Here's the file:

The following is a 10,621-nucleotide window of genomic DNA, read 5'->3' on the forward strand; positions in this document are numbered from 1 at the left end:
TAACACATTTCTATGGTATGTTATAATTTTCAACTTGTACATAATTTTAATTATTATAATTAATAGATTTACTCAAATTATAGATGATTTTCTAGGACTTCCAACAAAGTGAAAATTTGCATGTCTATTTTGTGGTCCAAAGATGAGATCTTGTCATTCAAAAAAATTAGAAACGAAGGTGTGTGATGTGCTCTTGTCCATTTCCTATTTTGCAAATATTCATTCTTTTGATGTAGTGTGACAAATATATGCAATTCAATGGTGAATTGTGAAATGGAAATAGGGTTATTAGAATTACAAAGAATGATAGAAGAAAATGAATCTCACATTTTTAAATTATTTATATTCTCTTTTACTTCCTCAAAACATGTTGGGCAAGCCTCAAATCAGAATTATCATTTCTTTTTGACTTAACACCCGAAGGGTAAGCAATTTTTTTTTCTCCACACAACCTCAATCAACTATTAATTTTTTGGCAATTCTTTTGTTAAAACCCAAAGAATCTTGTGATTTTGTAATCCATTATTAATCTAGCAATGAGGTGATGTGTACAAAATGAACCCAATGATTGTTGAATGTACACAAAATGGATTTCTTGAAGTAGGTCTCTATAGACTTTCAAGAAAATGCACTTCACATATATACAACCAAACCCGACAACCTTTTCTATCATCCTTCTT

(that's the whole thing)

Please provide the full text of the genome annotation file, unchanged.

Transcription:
The following is a 10,621-nucleotide window of genomic DNA, read 5'->3' on the forward strand; positions in this document are numbered from 1 at the left end:
TAACACATTTCTATGGTATGTTATAATTTTCAACTTGTACATAATTTTAATTATTATAATTAATAGATTTACTCAAATTATAGATGATTTTCTAGGACTTCCAACAAAGTGAAAATTTGCATGTCTATTTTGTGGTCCAAAGATGAGATCTTGTCATTCAAAAAAATTAGAAACGAAGGTGTGTGATGTGCTCTTGTCCATTTCCTATTTTGCAAATATTCATTCTTTTGATGTAGTGTGACAAATATATGCAATTCAATGGTGAATTGTGAAATGGAAATAGGGTTATTAGAATTACAAAGAATGATAGAAGAAAATGAATCTCACATTTTTAAATTATTTATATTCTCTTTTACTTCCTCAAAACATGTTGGGCAAGCCTCAAATCAGAATTATCATTTCTTTTTGACTTAACACCCGAAGGGTAAGCAATTTTTTTTTCTCCACACAACCTCAATCAACTATTAATTTTTTGGCAATTCTTTTGTTAAAACCCAAAGAATCTTGTGATTTTGTAATCCATTATTAATCTAGCAATGAGGTGATGTGTACAAAATGAACCCAATGATTGTTGAATGTACACAAAATGGATTTCTTGAAGTAGGTCTCTATAGACTTTCAAGAAAATGCACTTCACATATATACAACCAAACCCGACAACCTTTTCTATCATCCTTCTT